CONSUMERS (general)





*      Food Safety and Consumer’s Concerns

*      Consumer Trends and Food Issues    

*      Future Challenges                                                      



Why are consumers currently so concerned about food and food safety?


A few good reasons:


Food safety (BSE, Mycotoxins, etc

*   Increase in food poisoning

*   Genetic modification

*   Impacts on health – good and bad

*   Residues: pesticides, vet. Drugs

*   Increase in food allergies

*   Environmental contamination

*   Food and farming issues

*   Environmental and sustainability issues

*   Social justice and fair trade issues – ‘food ethics’

*   Lack of trust in the food industry

*   Animal welfare concerns

*   Origin and traceability

*   Globalisation – ‘big’ business interest

*   The ‘real’ cost of food production and who pays if things go wrong


Food Safety Consumer Concerns:


*   Consumers expect food to be safe

*   Safe food is a basic consumer right

*   Food safety cannot be compromised

*   What level of risk is acceptable?

*   Who decides what is ‘safe’?

*   Can we afford ‘safer’ food?

*   Are we prepared to pay for it?




Food Safety Scare or Reality


*   Food poisoning incidence

*   BSE or vCJD

*   Contaminants e.g. dioxins, residues

*   Antibiotic resistance

*   Food allergies

*   Genetic modification of foods



What about the risk?

*   Short or long term

*   What is an acceptable level of risk?

*   Who makes these decisions?

*   What if the experts don’t agree?…..

*   ….and/or consumers don’t agree?

*   Can consumers protect themselves against food safety risks?

*   What happens when the level of risk is unacceptable?


Consumer trust


In the UK and Europe there is lack of consumer confidence and trust in:

*   food safety

*   food producers inc. farmers

*   regulators and enforcers

*   policy makers

*   Government departments

*   new technologies






Key consumer questions:

Is beef safe to eat?


*   Should I stop eating beef now?

*   What about other meats – lamb/turkey/

*   Chicken?

*   How do I decide what the risks are ?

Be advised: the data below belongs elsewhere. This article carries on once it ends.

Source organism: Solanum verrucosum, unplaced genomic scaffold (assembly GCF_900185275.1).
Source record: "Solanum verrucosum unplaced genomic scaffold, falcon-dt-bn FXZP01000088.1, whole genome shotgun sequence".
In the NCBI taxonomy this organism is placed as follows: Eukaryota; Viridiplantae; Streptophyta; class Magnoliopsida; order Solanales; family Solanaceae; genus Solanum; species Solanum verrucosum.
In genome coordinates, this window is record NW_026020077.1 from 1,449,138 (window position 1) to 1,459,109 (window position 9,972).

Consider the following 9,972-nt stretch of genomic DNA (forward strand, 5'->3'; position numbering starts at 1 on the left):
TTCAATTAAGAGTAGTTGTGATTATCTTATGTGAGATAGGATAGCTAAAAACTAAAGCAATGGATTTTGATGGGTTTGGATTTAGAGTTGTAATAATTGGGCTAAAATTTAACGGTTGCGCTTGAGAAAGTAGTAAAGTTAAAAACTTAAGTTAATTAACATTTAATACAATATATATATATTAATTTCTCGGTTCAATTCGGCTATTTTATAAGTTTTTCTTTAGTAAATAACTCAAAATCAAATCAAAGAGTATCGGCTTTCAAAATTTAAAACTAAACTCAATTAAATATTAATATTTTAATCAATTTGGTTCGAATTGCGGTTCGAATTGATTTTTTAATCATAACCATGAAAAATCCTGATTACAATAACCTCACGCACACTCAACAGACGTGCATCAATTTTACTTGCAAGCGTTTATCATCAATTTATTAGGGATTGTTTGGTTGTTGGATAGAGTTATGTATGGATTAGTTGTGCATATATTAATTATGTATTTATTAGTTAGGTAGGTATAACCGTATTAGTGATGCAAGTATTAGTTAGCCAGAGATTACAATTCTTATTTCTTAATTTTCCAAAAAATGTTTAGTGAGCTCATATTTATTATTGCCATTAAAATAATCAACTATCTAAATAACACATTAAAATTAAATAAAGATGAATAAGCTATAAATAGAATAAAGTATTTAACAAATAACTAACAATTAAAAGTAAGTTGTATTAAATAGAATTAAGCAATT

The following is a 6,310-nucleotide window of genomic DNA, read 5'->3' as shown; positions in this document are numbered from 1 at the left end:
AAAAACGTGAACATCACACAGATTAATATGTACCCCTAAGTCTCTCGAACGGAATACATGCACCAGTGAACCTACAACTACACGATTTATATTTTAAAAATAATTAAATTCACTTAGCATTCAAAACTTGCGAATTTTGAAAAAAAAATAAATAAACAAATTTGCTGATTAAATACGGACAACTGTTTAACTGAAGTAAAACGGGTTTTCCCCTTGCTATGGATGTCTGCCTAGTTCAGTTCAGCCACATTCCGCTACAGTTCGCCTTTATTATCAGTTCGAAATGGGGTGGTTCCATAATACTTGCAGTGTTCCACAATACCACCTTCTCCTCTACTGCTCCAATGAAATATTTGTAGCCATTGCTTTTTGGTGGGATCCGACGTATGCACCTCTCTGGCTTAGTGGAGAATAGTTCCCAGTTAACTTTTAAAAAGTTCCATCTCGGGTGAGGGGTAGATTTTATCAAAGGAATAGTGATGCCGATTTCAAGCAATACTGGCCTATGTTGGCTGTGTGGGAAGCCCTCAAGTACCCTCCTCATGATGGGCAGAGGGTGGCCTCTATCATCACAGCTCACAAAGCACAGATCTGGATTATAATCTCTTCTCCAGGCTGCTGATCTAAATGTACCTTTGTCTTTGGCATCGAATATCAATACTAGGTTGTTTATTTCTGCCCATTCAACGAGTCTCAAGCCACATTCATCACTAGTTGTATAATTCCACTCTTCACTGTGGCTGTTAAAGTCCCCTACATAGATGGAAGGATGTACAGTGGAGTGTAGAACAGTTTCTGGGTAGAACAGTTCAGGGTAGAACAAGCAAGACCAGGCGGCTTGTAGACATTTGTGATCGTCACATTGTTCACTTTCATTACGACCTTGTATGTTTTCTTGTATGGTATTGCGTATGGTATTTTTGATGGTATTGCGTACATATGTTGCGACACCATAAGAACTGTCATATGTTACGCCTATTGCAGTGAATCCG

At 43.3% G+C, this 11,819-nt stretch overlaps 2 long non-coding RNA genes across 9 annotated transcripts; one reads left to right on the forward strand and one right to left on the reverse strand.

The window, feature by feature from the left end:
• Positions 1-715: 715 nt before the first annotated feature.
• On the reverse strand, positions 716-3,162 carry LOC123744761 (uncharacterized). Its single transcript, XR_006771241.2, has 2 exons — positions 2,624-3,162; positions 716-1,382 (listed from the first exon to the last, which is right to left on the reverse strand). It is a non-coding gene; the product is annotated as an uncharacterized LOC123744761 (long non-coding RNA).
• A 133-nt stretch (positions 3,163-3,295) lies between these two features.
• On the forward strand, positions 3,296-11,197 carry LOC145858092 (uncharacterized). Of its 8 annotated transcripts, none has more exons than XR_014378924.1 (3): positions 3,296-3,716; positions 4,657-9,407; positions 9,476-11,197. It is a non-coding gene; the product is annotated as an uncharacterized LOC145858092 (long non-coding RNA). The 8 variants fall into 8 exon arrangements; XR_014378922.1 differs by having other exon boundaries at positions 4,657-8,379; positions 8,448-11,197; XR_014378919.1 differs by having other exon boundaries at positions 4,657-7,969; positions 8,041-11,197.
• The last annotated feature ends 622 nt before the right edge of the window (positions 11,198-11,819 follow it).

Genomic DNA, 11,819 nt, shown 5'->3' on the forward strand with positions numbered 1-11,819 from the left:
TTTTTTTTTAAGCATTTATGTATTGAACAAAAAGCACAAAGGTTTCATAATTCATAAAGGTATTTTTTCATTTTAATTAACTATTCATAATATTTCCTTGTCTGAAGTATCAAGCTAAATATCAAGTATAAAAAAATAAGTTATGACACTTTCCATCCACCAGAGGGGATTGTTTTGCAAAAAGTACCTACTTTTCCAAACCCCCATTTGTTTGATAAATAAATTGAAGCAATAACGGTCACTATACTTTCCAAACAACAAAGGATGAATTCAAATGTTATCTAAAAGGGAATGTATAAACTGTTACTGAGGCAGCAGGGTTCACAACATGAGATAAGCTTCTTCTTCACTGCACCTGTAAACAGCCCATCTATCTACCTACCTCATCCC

*   Who do I trust to inform me?


If I cannot protect myself……….


*   Who is protecting me?

*   How are they doing it?

*   Are the controls effective?

*   Can I trust the controls and information?

*   Can I really trust others to ensure that I am protected?

*   If not, what is my responsibility to protect myself?

*   Can I understand the risks and am prepared to take them?




*   Consumers are confused about what is safe to eat

*   Consumers are not and have not been adequately protected from unsafe food

*   Consumers now questioning how food is produced





*   Consumers aware that there are many‘UNKNOWNS’ about food safety e.g.

BSE and vCJD


*   As a consequence PRECAUTIONARY ACTIONS MUST be taken


*   Public health interests must always be placed above trade interests


*   More research is needed for all to be better informed


*   Communications must be clear, open timely – no secrets


*   TRUST should be established in communicators, regulators, enforcers


*   Things might change as more is known, which will need further communication and information




From the consumer’s perspective:


*   Precautionary measures are paramount

*   Controls measures fully enforced – 100%

*   Better surveillance and compliance

*   Education and information essential




Consumer information:


*   Consumers want to know more about the origin of foods especially meat to make informed choices – country of origin, etc - full information should be available for ALL types of products – not only fresh meat

*  Current knowledge explained clearly, uncertainties and risks communicated, including public health measures

*   Learn from the lessons in the UK and BSE




Lessons to be learned from BSE


Vol. 1 Ch. 14:  BSE Inquiry, Phillips Report


*   Everyone agreed that the Government had a problem with credibility